Our active start to Winter 2019-2020 will continue this week with a new storm system set to bring snow, sleet and freezing rain from St. Louis to Boston and down towards the I-95 corridor.
The storm we’re tracking is currently bringing steady snow and a bag of mixed precipitation to the center of the country, with St. Louis in the thick of it this afternoon. Heavy rain and severe storms sparking up to the south – Where the threat for tornadoes is high this afternoon and evening – Will continue pushing north and east today and tonight. Enough cold air in place to the north will turn this batch of heavy precipitation from wet to frozen.
A thin strip of snow and freezing rain will move across Illinois, Indiana and Ohio where a few inches of snowfall will be possible later today and tonight. The bulk of our storm system though will impact the Northeast beginning tonight and heading into the day on Tuesday. Warm air and heavy precipitation surging north overnight tonight will result in a heavy wintry mix of snow, sleet and freezing rain across all of Pennsylvania, northern New Jersey, southern New York and Connecticut.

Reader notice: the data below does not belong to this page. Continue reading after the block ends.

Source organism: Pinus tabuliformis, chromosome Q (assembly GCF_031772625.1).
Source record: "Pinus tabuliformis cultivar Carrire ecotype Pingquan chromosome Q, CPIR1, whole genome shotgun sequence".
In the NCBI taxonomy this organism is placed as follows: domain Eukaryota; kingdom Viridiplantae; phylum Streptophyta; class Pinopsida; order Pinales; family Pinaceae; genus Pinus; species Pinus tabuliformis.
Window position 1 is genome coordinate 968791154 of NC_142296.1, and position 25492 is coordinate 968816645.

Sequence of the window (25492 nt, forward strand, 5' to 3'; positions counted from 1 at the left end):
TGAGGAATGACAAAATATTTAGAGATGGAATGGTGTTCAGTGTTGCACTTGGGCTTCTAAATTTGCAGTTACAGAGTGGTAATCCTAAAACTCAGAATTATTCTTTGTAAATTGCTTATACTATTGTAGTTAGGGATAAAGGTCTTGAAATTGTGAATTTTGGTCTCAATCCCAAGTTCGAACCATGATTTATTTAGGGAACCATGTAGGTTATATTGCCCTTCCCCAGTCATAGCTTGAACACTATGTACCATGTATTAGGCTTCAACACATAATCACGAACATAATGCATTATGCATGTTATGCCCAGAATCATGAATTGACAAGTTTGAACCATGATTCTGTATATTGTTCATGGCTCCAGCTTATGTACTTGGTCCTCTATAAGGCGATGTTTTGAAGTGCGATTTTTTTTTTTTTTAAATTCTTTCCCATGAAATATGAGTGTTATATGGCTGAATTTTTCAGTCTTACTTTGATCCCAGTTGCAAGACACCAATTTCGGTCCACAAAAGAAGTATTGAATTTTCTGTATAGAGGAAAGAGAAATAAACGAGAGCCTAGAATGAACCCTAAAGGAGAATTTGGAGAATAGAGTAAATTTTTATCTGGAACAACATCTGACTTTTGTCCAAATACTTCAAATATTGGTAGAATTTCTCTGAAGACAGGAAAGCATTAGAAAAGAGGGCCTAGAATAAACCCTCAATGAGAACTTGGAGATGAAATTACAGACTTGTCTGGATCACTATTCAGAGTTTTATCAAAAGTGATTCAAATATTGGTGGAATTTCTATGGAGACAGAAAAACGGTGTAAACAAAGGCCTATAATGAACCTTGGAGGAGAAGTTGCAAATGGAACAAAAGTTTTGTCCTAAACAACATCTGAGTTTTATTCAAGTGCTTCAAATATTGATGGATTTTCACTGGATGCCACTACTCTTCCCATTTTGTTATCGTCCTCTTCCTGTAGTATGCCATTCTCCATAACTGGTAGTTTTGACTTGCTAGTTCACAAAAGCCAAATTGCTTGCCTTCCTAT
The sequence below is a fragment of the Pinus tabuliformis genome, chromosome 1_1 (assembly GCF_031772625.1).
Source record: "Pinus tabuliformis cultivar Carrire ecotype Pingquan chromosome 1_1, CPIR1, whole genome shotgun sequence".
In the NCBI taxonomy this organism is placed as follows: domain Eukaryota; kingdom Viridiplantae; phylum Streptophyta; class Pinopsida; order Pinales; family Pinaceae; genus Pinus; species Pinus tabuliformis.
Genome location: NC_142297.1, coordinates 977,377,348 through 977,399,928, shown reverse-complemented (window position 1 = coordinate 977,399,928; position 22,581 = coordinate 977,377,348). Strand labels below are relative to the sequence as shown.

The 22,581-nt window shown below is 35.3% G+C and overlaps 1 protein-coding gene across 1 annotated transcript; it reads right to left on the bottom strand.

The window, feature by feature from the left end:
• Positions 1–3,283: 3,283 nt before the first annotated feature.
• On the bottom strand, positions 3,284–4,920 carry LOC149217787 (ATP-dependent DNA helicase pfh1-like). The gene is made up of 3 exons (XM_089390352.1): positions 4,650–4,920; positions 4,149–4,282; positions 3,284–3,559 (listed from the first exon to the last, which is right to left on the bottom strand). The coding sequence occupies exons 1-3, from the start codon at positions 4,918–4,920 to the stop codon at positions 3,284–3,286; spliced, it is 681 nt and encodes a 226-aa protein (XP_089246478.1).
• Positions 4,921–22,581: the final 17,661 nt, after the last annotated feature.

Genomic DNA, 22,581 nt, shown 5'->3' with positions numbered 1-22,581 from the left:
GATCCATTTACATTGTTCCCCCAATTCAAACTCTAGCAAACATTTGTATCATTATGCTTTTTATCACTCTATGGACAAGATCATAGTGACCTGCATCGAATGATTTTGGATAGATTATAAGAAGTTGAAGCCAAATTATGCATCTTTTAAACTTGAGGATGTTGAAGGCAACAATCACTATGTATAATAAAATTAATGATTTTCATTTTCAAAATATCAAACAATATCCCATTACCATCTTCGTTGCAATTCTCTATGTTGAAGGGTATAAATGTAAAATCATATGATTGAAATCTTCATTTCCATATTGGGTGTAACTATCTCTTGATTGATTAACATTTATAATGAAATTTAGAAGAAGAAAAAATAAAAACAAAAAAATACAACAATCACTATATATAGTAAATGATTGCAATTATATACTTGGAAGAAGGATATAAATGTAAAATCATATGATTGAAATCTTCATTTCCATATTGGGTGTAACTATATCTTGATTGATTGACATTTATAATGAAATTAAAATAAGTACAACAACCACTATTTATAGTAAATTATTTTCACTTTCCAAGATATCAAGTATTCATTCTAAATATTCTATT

Warm air will turn frozen precipitation into rain across coastal sections along the I-95 corridor overnight tonight and into tomorrow morning, but colder air at the surface will likely stay in place for an extended period of time across parts of eastern Pennsylvania, northern New Jersey and Connecticut. This region is where we are most concerned about a moderate to signifiant freezing rain event that could last well into the day on Tuesday. A similar setup is likely for higher elevations of central and southern Pennsylvania as well as interior sections of Maryland and northeastern Western Virginia.
On the very northern fringe of our storm system, enough cold air should be in place at all levels of the atmosphere that mostly snow will fall. The heaviest precipitation should remain to the south though, leading to only moderate snow totals between 2 and 4 inches – Can’t rule out some areas picking up a quick 5 to 6 inches, especially places just north of the freezing rain.
By late Tuesday our storm will move out of the region, leaving behind frigid air and an elevated threat for snow squalls. Some additional snowfall accumulation will be possible during the day on Wednesday.